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THE ZANMAI PROJECT

 

Zanmai is a Japanese Buddhist term meaning both  concentration of meditation (zazen) and peace of mind.

 

In May 2022, I will embark on a 35,000 km bicycle trip to Japan, passing through the northeastern United States, Canada, the American west coast, Central and South America, Australia, Southeast Asia, China and South Korea to spend 6 months in a Zen temple to continue my training as a monk. 

A bike trip centered on zazen

The practice and the study of a spiritual path make us realize - in principle - that there is no happiness more complete than that of turning towards others, of helping them. I then asked myself what was the best way for me to help others. The answer was immediate: to show the posture of zazen. Because it is humbly what I know how to do best, in any case, with the most confidence and faith.

 

Zazen is neither reserved for an elite, nor is it linked to religious or even mystical beliefs. I do not define myself by the word "religious". Too heavy of a meaning, this word arouses more mistrust than inspiration. I feel more moved by a universal way - that is to say that everyone can practice - which passes through the body and which has been transmitted from masters to disciples for nearly 2600 years, without any dogmatic belief to support it.  

 

This is the precise reason that pushes me - during this trip - to demonstrate zazen to those who want to experience it. I have the intimate conviction that if everyone practiced zazen for even a few minutes a day, the world would be a better place. Because zazen is to connect with the order of things and to stop the struggle in all its forms. Zazen is the return to the normal condition of the body and mind. But it is also to penetrate a larger and deeper reality that is common to all, and to extract oneself from that which is limited to our personal and discriminating consciousness. 

 

Thus my project is to make known this posture of awakening throughout my course. 

But also to go and meet other sangha, in other Zen monasteries (in the USA, Canada, South America).  A beautiful way, I think, to create a link and to understand the history of Zen throughout the world. 

The part of invisible

This trip is also an opportunity for me to continue an artistic work already undertaken through photography whose theme is the ineffable, the unspeakable. And to add to this a series of filmed interviews where the questions will go directly to the heart of the people. I am curious to go in search of the unspeakable through words. If words are limited, I am nevertheless convinced that human beings possess within themselves this eternal language, common to all forms of existence, which sends back to us a collective and primitive consciousness, stripped of dualism and discrimination.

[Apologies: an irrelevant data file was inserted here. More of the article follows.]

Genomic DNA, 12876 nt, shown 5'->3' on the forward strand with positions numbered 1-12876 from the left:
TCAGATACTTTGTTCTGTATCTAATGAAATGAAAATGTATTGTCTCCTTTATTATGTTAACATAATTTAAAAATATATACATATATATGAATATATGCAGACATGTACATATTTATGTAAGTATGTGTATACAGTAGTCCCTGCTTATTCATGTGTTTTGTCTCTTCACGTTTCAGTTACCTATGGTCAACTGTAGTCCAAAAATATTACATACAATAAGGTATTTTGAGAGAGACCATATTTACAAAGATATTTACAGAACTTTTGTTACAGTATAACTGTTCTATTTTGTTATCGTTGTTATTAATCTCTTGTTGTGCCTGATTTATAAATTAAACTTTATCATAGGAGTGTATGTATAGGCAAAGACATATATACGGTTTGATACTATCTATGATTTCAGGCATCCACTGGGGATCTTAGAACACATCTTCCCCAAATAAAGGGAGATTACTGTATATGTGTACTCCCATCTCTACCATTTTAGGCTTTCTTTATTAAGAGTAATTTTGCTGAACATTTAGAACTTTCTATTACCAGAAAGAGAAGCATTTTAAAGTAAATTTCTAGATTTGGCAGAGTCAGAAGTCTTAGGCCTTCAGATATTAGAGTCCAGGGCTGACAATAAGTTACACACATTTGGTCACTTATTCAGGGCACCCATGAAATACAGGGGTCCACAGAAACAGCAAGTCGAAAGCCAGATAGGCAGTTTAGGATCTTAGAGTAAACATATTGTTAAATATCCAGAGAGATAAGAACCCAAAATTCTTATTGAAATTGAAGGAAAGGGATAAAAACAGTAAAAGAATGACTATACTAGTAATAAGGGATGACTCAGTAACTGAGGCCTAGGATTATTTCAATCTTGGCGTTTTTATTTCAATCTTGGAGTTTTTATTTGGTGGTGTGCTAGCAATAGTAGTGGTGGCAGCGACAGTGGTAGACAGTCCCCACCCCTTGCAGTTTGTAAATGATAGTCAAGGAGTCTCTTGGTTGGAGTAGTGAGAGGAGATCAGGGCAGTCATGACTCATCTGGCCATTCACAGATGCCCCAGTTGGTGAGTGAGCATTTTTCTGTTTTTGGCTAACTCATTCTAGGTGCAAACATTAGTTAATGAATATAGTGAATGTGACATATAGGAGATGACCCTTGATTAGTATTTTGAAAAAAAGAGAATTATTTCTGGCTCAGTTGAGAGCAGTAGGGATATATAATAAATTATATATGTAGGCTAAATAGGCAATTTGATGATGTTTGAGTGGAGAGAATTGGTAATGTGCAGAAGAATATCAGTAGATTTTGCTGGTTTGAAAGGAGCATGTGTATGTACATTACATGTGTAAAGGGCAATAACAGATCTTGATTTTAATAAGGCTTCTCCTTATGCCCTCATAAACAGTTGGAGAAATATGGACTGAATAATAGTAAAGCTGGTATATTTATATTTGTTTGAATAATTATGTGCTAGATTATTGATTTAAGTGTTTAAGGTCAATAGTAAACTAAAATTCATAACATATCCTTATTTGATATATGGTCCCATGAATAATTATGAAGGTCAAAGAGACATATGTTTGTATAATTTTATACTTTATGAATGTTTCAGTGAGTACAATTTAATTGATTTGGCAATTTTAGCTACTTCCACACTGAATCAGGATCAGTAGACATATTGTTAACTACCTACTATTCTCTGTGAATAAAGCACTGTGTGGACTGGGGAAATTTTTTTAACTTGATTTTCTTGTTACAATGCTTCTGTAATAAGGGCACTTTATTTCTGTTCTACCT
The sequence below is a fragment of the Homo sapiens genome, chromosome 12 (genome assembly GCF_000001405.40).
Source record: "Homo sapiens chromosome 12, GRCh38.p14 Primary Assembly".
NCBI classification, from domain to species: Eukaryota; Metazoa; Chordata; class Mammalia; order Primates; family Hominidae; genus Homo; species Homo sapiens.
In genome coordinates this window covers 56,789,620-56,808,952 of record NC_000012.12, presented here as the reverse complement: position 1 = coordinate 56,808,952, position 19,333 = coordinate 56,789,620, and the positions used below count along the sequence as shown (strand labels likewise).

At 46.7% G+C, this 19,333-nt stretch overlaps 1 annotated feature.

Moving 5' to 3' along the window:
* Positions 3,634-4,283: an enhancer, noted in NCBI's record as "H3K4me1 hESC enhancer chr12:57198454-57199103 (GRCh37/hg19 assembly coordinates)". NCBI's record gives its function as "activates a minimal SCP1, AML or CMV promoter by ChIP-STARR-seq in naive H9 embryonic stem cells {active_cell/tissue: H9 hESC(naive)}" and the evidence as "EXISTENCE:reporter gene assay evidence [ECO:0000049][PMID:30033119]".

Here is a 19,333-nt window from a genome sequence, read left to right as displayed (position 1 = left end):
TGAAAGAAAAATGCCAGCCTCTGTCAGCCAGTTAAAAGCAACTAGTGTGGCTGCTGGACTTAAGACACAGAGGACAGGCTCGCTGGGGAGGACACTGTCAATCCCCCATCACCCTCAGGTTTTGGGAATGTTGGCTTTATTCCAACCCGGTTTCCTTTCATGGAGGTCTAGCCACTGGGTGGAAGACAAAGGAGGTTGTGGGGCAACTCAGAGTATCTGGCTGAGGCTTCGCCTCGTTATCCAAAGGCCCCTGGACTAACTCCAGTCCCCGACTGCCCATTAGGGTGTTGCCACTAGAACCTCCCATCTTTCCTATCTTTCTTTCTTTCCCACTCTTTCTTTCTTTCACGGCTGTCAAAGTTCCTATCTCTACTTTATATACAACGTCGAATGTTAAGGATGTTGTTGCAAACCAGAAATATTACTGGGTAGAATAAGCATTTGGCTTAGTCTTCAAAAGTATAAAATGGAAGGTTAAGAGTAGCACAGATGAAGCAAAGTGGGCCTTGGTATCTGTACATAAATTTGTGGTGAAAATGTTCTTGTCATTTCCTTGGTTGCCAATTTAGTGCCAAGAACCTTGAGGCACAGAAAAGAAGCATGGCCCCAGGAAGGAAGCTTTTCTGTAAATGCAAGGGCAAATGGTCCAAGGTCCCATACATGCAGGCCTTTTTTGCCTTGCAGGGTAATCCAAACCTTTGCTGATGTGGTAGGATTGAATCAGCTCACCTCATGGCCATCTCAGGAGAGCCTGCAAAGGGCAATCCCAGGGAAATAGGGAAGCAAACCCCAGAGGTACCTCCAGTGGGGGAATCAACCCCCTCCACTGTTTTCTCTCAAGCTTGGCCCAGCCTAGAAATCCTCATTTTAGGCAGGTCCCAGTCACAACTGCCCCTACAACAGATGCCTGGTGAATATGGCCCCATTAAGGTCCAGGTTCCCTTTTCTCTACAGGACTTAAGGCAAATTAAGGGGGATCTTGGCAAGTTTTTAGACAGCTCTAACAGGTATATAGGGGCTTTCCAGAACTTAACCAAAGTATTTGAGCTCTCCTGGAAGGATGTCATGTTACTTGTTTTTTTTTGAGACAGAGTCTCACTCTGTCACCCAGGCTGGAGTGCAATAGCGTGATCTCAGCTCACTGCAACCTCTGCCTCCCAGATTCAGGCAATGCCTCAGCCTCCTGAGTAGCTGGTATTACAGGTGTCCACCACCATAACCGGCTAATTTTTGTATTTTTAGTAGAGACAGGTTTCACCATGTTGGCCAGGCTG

It is precisely around these questions that I wish to speak with women and men of all ages, confessions, or origins. 

Why the bike?  

The bicycle seems to be the most appropriate way to get in touch with the world and allows you to take unusual paths. Not to mention the ecological virtues of this fascinating invention.  

My itinerary is not set in stone. I initially wanted to cross Europe to Asia to go - with a background of pilgrimage - to the countries where Soto Zen took root and developed: India, where it originated 500 years before Christ, China, where it developed in the 5th century under the name of Ch'an, and Japan, where it took its present form in the 13th century. It was not until the late 1960s that Soto Zen spread to the United States and Europe through the mission of great Japanese masters (Shunryū Suzuki Roshi, Taizan Maiezumi Roshi, Taisen Deshimaru Roshi).

 

But the uncertainties related to the war in Ukraine have changed the game. And it is against the wind, that I will undertake this journey, passing through the United States, Canada, Central and South America before reaching Australia, Indonesia, Southeast Asia, China, South Korea and finally Japan.

STANISLAS KOMYO WANG-GENH

Born in 1980 to monk and nun parents of the Soto Zen tradition, I grew up in the world of Buddhist dojos and temples. Since early childhood, I took as examples the practitioners of the Sangha (the community), sitting motionless in zazen, shaved head, wearing the august Kolomo (the black robe). They are today the precursors of the implantation of Zen on European soil. 

The origin of this story is the figure of the Japanese Master Taisen Deshimaru (1914-1982), who arrived in France in 1967 to plant the seed of Zen. My father Olivier Reigen Wang-Genh was one of his close disciples. He in turn became a Zen Master, and it is his teaching that I follow today.  

Still an infant, the Buddhist name of Komyo was given to me by Master Deshimaru in 1981. I took refuge in the precepts as a teenager, and it was not until 2014 that I received the ordination of monk (tokudo). For three and a half years, I trained at the Temple Zen Ryumonji in Weiterswiller in Alsace.

In May 2022, I undertake a journey of more than 35,000 km by bicycle to Japan to continue my training as a monk in a Japanese temple (Ango).

Graduated from a school of journalism (CELSA) and a school of audiovisual production (CLCF), I have always exercised the profession of reporter-director. In the Zen lineage of Master Deshimaru, monks and nuns can work in the social world and have a family life.  

 

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Le moine zen Stanislas Komyo Wang-Genh